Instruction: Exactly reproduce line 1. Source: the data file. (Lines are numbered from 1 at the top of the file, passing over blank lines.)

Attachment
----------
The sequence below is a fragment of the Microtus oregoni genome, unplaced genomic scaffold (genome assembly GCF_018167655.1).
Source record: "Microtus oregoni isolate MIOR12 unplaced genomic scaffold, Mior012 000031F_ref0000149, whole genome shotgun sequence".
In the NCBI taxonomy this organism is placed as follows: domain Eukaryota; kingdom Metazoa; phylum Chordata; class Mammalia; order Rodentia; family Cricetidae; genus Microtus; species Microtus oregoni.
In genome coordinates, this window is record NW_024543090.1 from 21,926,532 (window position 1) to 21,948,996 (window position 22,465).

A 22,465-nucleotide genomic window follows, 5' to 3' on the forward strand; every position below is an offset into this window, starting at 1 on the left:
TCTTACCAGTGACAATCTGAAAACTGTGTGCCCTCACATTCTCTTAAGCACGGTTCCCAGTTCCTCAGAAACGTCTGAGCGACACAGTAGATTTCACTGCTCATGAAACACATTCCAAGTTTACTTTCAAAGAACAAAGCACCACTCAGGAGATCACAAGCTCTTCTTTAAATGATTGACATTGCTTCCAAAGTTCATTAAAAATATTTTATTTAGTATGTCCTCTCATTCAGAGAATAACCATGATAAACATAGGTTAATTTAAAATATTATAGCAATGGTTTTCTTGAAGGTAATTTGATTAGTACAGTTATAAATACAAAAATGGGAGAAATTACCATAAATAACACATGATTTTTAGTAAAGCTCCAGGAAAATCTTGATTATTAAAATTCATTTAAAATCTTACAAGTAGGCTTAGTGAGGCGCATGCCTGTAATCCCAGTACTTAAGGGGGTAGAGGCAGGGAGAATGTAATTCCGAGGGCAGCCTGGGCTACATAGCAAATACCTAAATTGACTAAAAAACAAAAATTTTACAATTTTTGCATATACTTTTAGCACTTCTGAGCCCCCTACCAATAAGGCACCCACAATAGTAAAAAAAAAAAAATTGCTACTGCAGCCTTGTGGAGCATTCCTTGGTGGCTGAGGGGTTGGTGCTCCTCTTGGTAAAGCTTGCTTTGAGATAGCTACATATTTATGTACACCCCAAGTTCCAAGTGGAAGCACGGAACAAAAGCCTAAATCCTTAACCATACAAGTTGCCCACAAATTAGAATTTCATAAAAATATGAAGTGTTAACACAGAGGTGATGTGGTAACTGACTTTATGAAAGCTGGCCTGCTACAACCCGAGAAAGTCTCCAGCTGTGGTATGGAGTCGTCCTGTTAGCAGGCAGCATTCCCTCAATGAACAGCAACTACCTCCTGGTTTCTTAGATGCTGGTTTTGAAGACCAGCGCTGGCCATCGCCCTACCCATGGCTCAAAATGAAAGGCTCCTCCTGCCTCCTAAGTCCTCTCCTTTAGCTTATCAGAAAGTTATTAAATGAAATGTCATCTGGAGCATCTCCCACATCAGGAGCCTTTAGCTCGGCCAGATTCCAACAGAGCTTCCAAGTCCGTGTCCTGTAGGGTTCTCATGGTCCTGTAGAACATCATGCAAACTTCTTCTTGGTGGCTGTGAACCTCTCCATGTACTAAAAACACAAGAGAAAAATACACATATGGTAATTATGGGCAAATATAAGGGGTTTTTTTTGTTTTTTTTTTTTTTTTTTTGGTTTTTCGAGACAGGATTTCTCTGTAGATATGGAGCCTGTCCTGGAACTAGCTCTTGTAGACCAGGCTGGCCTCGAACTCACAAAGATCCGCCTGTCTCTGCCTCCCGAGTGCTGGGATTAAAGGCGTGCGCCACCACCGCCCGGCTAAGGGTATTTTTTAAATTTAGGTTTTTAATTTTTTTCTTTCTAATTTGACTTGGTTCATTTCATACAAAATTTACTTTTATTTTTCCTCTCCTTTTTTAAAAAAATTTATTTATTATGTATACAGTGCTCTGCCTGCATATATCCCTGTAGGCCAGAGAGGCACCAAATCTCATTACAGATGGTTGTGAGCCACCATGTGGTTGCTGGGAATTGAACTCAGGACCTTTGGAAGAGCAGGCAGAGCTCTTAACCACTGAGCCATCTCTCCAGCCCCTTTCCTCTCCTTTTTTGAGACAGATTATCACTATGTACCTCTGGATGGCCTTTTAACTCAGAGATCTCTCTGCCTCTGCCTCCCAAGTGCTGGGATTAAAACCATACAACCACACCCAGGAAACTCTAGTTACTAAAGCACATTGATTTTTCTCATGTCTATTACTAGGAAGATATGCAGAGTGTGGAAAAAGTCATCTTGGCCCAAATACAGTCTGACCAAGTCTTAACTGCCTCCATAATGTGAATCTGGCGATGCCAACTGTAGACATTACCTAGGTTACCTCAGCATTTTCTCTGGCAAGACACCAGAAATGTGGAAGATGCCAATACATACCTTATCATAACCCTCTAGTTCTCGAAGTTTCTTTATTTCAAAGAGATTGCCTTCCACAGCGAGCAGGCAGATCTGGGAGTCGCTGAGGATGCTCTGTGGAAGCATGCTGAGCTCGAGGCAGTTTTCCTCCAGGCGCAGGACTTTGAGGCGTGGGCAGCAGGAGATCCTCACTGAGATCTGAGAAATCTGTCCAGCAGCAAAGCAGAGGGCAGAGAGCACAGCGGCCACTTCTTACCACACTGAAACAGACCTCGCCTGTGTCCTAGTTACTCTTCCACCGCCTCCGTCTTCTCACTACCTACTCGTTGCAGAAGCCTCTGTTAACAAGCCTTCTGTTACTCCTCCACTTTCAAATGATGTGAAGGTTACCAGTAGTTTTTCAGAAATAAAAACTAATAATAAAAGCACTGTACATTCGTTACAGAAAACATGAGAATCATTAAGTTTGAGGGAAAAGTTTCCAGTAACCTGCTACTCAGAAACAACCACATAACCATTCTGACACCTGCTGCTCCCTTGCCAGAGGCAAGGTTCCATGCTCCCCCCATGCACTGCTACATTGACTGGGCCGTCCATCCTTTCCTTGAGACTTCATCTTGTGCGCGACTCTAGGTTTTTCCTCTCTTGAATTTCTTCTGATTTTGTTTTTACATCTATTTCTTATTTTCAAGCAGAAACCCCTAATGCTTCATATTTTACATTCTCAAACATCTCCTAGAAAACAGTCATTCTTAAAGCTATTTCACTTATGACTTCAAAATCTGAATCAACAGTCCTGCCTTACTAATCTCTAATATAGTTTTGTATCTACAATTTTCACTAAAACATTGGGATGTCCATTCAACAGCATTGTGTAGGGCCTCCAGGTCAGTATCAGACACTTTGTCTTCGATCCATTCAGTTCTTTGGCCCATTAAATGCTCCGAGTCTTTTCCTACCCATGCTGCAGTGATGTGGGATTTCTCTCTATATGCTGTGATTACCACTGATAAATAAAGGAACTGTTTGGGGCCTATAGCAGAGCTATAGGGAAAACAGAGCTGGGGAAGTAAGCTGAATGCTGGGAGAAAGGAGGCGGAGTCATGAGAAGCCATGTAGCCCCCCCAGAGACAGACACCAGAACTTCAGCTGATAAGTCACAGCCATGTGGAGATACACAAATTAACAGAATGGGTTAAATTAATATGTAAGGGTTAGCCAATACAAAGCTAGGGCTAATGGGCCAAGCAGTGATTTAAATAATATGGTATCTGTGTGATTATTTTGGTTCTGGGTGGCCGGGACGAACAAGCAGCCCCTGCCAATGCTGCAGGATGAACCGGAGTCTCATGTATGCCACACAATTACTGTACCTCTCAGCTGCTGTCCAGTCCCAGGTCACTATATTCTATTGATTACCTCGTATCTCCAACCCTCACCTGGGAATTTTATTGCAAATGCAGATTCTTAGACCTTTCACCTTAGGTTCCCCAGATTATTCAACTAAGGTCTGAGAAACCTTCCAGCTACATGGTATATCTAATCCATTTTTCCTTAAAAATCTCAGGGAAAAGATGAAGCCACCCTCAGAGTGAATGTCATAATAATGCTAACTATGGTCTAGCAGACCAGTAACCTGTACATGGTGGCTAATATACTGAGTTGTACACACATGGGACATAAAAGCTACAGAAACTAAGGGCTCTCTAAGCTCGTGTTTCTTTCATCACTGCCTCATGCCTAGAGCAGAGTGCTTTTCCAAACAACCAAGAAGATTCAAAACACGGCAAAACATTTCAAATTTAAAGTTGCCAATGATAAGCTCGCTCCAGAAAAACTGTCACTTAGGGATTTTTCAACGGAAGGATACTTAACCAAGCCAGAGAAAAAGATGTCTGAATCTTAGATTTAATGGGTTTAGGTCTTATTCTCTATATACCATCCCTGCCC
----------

The sequence below is a fragment of the Microtus oregoni genome, unplaced genomic scaffold (genome assembly GCF_018167655.1).